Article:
May 20, 2019 7:52 pm
Updated: May 29, 2019 4:16 pm

Langley senior launches petition to end parking fees at local hospital

WATCH: There is growing support for a campaign to eliminate parking fees for hospital emergency rooms in B.C. Catherine Urquhart has the latest on a push for province-wide change.


A Langley senior spent Victoria Day collecting signatures for a petition to eliminate parking fees at Langley Memorial Hospital.

Gary Hee, 74, braved the rainy weather on Monday to campaign for up to four hours of free parking for visitors to Langley Memorial’s emergency.

WATCH: Group aims to reform hospital parking in B.C.

Parking at the hospital costs as much as $4.25 an hour, which Hee says can add up quickly for people on a budget.

“I’m very passionate about getting the hospital parking lot fees in the emergency department removed or abolished for a four-hour period so that people using the emergency room at the hospital don’t have to worry about their car being ticketed or an $80 parking fine because they were one minute overdue,” Hee said.

Hee is about halfway toward collecting 2,500 signatures, which he plans to present to the Langley Memorial Hospital board, along with local and provincial politicians.

Hee says the petition is to change parking at Langley Memorial, but he wants to start a trend. He plans to focus on Royal Columbian Hospital next and hopes others will petition in their jurisdictions.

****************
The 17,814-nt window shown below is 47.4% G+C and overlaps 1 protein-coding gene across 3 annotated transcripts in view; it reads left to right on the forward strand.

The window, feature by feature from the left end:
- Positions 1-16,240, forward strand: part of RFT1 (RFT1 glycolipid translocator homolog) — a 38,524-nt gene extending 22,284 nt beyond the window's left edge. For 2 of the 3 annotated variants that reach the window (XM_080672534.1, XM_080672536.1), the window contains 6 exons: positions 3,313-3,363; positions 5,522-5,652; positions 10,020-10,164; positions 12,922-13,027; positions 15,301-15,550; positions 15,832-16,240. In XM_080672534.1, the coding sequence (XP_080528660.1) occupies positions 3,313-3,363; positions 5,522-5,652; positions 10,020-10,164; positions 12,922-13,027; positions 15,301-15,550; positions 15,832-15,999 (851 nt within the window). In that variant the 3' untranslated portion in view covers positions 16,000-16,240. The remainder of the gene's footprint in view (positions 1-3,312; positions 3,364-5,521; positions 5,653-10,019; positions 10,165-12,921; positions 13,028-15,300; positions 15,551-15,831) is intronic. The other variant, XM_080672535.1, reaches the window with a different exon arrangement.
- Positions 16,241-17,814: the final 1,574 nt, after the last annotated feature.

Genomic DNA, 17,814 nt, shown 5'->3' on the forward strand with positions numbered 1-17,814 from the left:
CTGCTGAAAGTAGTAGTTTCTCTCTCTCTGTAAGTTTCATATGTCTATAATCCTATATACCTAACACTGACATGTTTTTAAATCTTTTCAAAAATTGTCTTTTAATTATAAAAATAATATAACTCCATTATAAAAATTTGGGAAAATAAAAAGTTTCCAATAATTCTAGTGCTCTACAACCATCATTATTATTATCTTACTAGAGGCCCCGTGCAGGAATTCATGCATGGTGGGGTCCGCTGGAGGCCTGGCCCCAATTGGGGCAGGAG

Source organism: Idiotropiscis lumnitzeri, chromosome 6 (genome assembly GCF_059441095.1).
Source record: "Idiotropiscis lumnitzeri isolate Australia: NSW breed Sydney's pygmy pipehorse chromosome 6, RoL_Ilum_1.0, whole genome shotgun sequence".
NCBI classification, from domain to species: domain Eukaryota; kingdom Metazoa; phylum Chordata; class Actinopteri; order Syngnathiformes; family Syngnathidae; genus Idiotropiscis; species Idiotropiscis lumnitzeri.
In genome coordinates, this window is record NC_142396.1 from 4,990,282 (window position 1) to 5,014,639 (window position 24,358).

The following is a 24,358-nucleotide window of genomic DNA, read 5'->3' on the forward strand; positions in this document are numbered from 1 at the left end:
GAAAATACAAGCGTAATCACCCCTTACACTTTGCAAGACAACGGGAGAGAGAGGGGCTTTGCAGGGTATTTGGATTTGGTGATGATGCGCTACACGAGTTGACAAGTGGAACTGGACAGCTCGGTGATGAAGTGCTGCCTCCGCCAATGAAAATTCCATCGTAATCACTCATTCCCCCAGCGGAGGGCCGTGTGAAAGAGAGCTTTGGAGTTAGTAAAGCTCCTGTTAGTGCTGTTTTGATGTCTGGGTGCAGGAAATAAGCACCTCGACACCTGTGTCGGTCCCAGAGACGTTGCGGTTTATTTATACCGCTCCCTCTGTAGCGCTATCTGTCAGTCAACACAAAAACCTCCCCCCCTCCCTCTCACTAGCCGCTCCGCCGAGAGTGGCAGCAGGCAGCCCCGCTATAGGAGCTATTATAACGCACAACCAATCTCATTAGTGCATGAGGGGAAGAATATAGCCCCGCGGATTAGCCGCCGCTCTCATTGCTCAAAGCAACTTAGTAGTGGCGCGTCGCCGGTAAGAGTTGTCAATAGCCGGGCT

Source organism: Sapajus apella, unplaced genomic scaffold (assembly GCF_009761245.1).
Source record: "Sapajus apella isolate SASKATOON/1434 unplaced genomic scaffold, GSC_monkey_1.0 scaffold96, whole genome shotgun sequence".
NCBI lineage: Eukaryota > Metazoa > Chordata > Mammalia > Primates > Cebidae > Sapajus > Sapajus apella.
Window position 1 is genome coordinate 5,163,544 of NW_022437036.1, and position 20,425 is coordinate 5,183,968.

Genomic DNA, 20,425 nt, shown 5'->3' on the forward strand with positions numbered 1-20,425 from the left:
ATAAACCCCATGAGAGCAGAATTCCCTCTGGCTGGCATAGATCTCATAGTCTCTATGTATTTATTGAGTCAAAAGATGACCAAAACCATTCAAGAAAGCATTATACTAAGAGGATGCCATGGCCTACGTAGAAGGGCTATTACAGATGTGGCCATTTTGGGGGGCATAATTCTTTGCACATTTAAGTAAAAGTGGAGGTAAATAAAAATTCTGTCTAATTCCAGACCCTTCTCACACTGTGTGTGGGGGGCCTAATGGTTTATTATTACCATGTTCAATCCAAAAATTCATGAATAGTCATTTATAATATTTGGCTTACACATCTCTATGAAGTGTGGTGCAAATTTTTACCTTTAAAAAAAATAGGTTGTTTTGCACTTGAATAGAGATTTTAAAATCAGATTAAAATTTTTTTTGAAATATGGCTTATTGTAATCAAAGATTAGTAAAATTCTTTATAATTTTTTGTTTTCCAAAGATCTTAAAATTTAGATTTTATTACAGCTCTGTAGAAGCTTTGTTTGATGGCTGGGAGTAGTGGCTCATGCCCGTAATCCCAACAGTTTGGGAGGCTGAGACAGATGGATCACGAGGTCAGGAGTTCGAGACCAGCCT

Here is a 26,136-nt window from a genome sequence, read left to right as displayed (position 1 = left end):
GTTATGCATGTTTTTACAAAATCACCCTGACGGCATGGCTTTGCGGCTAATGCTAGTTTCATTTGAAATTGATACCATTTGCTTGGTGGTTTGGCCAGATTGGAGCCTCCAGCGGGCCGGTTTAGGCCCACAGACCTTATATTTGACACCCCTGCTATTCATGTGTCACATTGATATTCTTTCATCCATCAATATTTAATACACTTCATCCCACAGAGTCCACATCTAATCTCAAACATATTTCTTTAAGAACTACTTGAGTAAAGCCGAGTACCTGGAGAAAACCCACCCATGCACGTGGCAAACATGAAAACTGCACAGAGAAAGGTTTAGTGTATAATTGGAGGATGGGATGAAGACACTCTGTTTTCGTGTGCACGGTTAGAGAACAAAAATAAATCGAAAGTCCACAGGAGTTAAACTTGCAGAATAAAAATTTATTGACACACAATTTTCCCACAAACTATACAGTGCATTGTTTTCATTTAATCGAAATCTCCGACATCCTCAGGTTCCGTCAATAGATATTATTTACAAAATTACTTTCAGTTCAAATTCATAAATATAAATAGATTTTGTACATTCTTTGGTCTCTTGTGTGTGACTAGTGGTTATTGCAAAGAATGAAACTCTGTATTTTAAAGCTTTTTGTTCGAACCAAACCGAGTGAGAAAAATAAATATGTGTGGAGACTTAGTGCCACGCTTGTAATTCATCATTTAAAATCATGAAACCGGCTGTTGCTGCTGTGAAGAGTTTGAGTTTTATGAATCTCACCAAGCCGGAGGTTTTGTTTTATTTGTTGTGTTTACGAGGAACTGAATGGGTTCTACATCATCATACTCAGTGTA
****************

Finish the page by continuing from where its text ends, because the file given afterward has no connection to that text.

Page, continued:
WATCH: Coalition opposed to pay parking at hospitals exposes greedy truth

Story continues below

Those interested in Hee’s petition can visit his website.

Last year, Surrey city council directed staff to make street parking around Surrey Memorial Hospital free for the first two hours.

Earlier this year, a similar campaign,, launched in the hopes of becoming a hub for opposition to health-care parking.

READ MORE: How much money does Impark make at B.C. hospitals? This group wants to know

At that time, Health Minister Adrian Dix acknowledged concerns around the cost of hospital parking and said he is looking at ways to reduce the burden, including a pledge not to implement any new pay parking.

“Replacing pay parking will involve determining the resources to make things more fair while also maintaining health-care services,” Dix said in January.

The health minister added that people facing hardship, in the meantime, can apply to have fees waived on a hardship basis.

— With files from Simon Little

© 2019 Global News, a division of Corus Entertainment Inc.

Report an error


Want to discuss? Please read our Commenting Policy first.